A timely and provocative drama about “the best-kept secret” in Chicago, “Jane,” an underground abortion service that operated from 1969 to 1973. This network, run by a feminist collective of mostly middle-class housewives and students, was the one safe alternative for about 11,000 Chicago women of all backgrounds. Read more and order.
This satirical play chronicles a woman’s modern journey for romantic and self-understanding in an opinionated, self-absorbed, highly individualized urban world. In its study of heterosexuals, the play goes beyond cliched “battle of the sexes” material — such as Defending the Caveman — to make some original observations about the adversarial and competitive undercurrents ruling many relationships, especially among fellow artists. Read more and order.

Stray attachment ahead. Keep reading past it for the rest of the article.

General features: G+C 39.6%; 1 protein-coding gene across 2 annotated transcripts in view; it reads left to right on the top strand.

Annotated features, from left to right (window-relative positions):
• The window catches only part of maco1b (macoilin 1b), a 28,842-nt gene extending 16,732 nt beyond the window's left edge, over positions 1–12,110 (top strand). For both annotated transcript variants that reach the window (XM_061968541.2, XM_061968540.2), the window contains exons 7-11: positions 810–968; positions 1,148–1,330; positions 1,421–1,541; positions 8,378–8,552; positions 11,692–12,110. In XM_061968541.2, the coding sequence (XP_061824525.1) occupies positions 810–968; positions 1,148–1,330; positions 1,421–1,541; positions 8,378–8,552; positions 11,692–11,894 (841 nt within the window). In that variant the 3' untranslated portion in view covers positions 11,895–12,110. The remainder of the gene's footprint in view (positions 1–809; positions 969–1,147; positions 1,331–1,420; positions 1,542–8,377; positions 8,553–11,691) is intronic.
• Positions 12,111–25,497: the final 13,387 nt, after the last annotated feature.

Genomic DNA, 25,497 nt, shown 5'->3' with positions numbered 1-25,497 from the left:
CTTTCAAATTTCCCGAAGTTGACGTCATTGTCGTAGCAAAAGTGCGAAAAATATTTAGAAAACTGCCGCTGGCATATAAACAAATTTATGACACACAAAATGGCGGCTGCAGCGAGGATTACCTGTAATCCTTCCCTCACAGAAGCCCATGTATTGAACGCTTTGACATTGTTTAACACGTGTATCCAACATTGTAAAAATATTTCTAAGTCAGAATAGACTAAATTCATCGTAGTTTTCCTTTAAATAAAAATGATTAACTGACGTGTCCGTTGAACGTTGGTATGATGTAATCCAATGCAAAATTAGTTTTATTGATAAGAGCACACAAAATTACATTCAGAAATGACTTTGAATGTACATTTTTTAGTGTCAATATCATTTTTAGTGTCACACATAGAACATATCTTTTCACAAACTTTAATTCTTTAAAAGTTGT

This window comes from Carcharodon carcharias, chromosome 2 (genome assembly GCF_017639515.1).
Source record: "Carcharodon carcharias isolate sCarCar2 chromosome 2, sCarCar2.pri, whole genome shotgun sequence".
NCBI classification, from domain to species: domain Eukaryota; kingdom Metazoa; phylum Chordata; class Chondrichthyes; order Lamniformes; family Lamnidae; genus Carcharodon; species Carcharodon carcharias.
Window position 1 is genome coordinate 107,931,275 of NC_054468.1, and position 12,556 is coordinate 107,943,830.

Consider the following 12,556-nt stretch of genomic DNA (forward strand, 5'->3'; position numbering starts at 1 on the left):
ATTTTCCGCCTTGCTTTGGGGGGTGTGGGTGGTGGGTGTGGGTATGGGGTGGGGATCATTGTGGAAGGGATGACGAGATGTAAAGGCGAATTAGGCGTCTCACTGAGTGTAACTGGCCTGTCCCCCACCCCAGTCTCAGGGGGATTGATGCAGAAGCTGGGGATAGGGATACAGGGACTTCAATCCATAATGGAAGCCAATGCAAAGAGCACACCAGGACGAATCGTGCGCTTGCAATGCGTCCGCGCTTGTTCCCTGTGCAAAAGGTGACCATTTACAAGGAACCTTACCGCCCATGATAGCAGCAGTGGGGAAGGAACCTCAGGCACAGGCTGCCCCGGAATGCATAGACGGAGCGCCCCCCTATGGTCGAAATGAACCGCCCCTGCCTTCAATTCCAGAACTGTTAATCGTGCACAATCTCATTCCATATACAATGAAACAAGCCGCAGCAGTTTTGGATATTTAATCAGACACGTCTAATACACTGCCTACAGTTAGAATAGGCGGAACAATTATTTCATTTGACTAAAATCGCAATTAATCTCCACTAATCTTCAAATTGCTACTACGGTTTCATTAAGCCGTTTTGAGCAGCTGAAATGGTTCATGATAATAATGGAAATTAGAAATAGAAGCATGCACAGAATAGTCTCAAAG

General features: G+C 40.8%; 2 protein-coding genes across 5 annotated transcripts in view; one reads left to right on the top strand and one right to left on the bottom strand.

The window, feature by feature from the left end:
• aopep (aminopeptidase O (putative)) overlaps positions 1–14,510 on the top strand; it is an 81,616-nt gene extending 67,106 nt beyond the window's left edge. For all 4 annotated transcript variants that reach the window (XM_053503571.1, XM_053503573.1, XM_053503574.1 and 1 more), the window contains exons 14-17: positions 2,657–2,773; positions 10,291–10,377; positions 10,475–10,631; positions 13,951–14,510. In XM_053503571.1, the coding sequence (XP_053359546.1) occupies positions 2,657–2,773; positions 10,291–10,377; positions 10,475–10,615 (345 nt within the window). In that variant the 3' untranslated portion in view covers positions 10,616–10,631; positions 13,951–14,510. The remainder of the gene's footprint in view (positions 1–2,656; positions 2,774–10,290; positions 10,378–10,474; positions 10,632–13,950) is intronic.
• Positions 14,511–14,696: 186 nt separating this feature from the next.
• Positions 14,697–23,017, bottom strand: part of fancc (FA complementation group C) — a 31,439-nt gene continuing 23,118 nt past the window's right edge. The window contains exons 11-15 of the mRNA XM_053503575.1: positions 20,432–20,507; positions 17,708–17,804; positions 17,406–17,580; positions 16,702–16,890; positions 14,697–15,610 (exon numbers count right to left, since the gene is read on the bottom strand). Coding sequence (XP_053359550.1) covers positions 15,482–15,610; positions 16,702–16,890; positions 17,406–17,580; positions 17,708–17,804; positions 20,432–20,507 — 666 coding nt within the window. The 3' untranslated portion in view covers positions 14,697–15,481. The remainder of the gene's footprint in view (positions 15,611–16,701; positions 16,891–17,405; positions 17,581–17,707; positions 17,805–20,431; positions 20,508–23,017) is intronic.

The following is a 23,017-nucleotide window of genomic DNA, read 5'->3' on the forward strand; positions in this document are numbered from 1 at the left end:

The theme is the incalculable loss to society when artists die before their prime, whether because of AIDS or other tragedies. The drama takes place in the imagination of a former Nazi, Heinz. In modern times, he imagines a confrontation with a Jewish boyhood friend, Abraham, whom he had killed in a concentration camp. As he watches his son die of AIDS, he remembers Abraham’s childhood dreams of being a great doctor and inventing the cure to a terrible illness. Read more and order.